Hiking around the Los Alcornocales Natural Park

The sheer size of the park and its huge selection of routes and paths makes it difficult to choose just one. Several trails are even marked out specifically for bike tourists. One thing that you do need to take into account is the fact that access to some areas of the park is restricted at certain times of year due to hunting activities. As such, we recommend checking these dates beforehand at the Los Alcornocales Natural Park Tourism Office, which is located in Alcalá de los Gazules.

Valdeinfierno hiking trail

This is a beautiful trail that winds its way between Mount Valdeinfierno and a deep gorge, whose running water brings a coolness to the atmosphere. This low-difficulty 5.2 kilometre-route will take you around 2.5 hours to complete. To access this trail, take exit 73 on the A-381 road and drive around two kilometres, following the service road in the direction of Los Barrios, until you reach a roundabout. Once here, you should take a right. This route allows you to enjoy the most distinctive plant formation of the Los Alcornocales Natural Park: its gallery forests.

Hiking around the El Estrecho Natural Park

The El Estrecho Natural Park, located in the southernmost part of the peninsula, is a privileged area where you can catch sight of migratory birds and cetaceans. As such, we feel that this park’s most attractive itinerary might be the one that passes along the coastline. Our only tip is to bring a good pair of binoculars, as the views of the surrounding landscapes are magnificent—and they won’t be short of surprises!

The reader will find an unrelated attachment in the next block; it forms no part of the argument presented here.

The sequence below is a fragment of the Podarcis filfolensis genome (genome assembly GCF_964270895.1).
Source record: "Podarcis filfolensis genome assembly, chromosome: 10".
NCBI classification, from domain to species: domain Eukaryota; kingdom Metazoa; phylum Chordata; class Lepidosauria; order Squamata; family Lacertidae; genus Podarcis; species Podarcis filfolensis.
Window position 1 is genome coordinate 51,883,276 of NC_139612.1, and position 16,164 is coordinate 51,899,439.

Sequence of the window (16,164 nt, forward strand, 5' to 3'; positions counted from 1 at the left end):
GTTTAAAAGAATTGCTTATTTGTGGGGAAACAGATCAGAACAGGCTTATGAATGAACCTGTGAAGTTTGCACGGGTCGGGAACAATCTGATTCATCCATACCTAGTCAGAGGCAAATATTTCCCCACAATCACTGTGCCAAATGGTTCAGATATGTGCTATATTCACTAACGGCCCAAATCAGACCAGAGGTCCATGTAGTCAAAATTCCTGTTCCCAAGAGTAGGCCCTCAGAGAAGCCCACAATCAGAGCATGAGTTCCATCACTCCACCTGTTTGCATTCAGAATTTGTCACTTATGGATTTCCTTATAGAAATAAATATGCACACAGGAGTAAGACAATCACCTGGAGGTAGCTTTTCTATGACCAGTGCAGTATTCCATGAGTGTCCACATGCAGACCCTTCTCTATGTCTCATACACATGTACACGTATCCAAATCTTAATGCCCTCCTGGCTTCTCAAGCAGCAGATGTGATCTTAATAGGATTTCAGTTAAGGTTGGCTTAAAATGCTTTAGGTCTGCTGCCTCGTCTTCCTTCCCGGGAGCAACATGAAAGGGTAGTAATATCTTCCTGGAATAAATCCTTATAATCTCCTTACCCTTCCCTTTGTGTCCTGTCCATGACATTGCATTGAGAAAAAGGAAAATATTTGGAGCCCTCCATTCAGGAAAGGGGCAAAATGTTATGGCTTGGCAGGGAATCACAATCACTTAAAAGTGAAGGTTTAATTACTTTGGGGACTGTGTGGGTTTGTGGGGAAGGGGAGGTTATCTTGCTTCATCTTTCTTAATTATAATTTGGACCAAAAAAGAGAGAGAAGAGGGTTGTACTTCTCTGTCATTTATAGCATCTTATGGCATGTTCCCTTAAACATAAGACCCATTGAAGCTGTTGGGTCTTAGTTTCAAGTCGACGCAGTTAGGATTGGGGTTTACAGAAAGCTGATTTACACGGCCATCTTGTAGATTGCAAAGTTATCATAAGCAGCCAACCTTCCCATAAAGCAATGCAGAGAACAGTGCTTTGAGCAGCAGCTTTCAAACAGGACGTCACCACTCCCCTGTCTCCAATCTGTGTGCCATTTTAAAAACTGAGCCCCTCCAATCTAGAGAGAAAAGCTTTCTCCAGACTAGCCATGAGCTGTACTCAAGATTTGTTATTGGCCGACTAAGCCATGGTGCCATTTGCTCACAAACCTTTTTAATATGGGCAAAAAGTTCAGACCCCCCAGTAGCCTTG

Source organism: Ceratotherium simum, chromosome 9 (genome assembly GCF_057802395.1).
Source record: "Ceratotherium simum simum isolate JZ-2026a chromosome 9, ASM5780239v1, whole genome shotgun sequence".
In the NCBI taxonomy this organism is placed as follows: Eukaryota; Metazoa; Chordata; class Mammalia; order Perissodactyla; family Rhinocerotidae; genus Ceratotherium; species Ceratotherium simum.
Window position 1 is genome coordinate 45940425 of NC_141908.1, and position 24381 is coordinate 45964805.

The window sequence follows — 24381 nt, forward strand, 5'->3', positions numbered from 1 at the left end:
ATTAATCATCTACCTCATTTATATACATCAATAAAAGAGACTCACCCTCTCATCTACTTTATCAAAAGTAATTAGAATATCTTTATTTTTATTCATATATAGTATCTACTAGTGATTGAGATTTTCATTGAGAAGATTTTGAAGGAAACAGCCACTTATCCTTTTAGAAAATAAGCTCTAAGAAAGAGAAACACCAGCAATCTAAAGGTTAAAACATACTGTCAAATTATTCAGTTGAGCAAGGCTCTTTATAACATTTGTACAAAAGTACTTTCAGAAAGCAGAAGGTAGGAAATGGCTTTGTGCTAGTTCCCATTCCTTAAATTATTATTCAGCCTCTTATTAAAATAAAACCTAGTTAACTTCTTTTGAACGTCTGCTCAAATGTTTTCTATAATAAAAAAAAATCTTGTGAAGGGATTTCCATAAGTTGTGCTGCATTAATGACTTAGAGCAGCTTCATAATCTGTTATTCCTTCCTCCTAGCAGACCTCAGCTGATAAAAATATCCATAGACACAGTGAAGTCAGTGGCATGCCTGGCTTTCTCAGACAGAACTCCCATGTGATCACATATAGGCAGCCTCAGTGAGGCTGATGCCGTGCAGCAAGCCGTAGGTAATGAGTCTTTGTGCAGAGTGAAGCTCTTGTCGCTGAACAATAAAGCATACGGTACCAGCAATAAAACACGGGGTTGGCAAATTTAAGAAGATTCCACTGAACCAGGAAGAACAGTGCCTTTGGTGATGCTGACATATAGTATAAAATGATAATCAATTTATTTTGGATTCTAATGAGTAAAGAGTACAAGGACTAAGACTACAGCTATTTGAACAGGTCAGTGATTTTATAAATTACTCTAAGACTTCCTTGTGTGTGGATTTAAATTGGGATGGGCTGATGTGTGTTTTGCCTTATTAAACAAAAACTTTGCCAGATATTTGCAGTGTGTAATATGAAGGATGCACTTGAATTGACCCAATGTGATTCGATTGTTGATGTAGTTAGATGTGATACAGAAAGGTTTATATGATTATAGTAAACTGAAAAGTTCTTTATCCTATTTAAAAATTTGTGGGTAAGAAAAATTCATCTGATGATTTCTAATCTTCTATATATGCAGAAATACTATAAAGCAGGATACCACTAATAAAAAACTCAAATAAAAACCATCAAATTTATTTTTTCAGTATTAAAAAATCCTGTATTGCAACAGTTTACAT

One of the park’s most attractive coastal routes is the signposted Colada de la Costa trail. This begins in the centre of Tarifa, next to the Castillo de Guzmán el Bueno castle, and covers a total distance of 16 kilometres along a narrow cattle track. It will take you around 5 hours to cross along the coastal cliffs that run from Tarifa to Algeciras. Constantly accompanied by a view of the African continent, the trail passes through areas of low scrubs, bunkers and other lookout structures. At the half-way mark, roughly 8 kilometres into the trail, you will reach the Guadalmesí bird observatory: the perfect spot to take a break and marvel at the species that fly across the Strait of Gibraltar.